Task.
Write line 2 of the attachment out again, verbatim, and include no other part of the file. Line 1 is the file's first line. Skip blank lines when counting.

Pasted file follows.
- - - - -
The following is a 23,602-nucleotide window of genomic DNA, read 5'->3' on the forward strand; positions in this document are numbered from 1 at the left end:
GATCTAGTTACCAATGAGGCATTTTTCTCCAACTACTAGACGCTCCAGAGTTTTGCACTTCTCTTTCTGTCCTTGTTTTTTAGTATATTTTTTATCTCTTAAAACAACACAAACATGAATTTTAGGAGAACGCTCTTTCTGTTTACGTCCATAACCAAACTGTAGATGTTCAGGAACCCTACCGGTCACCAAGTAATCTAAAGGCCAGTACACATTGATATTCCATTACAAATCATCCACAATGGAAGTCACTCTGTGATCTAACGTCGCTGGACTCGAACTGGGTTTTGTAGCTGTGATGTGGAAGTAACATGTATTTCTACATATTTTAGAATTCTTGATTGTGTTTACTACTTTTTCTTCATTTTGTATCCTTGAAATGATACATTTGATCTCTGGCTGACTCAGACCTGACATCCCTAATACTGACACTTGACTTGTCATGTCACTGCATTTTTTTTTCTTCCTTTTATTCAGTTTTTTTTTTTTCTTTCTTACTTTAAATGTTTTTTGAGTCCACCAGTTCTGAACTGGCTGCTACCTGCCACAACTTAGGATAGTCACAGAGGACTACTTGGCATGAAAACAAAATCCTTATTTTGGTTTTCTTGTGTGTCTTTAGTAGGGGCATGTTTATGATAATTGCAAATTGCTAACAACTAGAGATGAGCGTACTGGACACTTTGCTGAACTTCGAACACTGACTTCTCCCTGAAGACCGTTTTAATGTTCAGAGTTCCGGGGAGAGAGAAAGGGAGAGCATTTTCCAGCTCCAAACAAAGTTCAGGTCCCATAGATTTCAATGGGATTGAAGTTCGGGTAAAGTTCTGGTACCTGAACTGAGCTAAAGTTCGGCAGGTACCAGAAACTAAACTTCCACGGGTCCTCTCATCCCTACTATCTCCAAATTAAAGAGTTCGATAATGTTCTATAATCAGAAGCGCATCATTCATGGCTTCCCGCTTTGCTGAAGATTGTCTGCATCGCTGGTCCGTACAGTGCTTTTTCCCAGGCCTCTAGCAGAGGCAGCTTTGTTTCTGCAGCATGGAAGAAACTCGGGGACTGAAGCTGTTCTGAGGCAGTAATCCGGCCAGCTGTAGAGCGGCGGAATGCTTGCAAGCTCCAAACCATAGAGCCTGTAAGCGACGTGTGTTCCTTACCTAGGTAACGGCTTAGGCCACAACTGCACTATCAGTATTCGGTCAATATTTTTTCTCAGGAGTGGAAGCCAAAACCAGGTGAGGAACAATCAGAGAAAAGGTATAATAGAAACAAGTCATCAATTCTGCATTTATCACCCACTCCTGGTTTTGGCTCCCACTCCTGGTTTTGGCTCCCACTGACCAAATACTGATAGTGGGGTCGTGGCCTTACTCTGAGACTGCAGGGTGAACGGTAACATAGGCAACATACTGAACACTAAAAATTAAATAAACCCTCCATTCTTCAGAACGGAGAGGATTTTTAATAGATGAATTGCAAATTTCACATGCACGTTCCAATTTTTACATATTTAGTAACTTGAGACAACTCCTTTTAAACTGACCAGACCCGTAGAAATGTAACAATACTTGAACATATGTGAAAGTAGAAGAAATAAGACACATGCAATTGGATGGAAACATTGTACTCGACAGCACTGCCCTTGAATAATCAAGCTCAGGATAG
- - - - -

GATCTAGTTACCAATGAGGCATTTTTCTCCAACTACTAGACGCTCCAGAGTTTTGCACTTCTCTTTCTGTCCTTGTTTTTTAGTATATTTTTTATCTCTTAAAACAACACAAACATGAATTTTAGGAGAACGCTCTTTCTGTTTACGTCCATAACCAAACTGTAGATGTTCAGGAACCCTACCGGTCACCAAGTAATCTAAAGGCCAGTACACATTGATATTCCATTACAAATCATCCACAATGGAAGTCACTCTGTGATCTAACGTCGCTGGACTCGAACTGGGTTTTGTAGCTGTGATGTGGAAGTAACATGTATTTCTACATATTTTAGAATTCTTGATTGTGTTTACTACTTTTTCTTCATTTTGTATCCTTGAAATGATACATTTGATCTCTGGCTGACTCAGACCTGACATCCCTAATACTGACACTTGACTTGTCATGTCACTGCATTTTTTTTTCTTCCTTTTATTCAGTTTTTTTTTTTTCTTTCTTACTTTAAATGTTTTTTGAGTCCACCAGTTCTGAACTGGCTGCTACCTGCCACAACTTAGGATAGTCACAGAGGACTACTTGGCATGAAAACAAAATCCTTATTTTGGTTTTCTTGTGTGTCTTTAGTAGGGGCATGTTTATGATAATTGCAAATTGCTAACAACTAGAGATGAGCGTACTGGACACTTTGCTGAACTTCGAACACTGACTTCTCCCTGAAGACCGTTTTAATGTTCAGAGTTCCGGGGAGAGAGAAAGGGAGAGCATTTTCCAGCTCCAAACAAAGTTCAGGTCCCATAGATTTCAATGGGATTGAAGTTCGGGTAAAGTTCTGGTACCTGAACTGAGCTAAAGTTCGGCAGGTACCAGAAACTAAACTTCCACGGGTCCTCTCATCCCTACTATCTCCAAATTAAAGAGTTCGATAATGTTCTATAATCAGAAGCGCATCATTCATGGCTTCCCGCTTTGCTGAAGATTGTCTGCATCGCTGGTCCGTACAGTGCTTTTTCCCAGGCCTCTAGCAGAGGCAGCTTTGTTTCTGCAGCATGGAAGAAACTCGGGGACTGAAGCTGTTCTGAGGCAGTAATCCGGCCAGCTGTAGAGCGGCGGAATGCTTGCAAGCTCCAAACCATAGAGCCTGTAAGCGACGTGTGTTCCTTACCTAGGTAACGGCTTAGGCCACAACTGCACTATCAGTATTCGGTCAATATTTTTTCTCAGGAGTGGAAGCCAAAACCAGGTGAGGAACAATCAGAGAAAAGGTATAATAGAAACAAGTCATCAATTCTGCATTTATCACCCACTCCTGGTTTTGGCTCCCACTCCTGGTTTTGGCTCCCACTGACCAAATACTGATAGTGGGGTCGTGGCCTTACTCTGAGACTGCAGGGTGAACGGTAACATAGGCAACATACTGAACACTAAAAATTAAATAAACCCTCCATTCTTCAGAACGGAGAGGATTTTTAATAGATGAATTGCAAATTTCACATGCACGTTCCAATTTTTACATATTTAGTAACTTGAGACAACTCCTTTTAAACTGACCAGACCCGTAGAAATGTAACAATACTTGAACATATGTGAAAGTAGAAGAAATAAGACACATGCAATTGGATGGAAACATTGTACTCGACAGCACTGCCCTTGAATAATCAAGCTCAGGATAG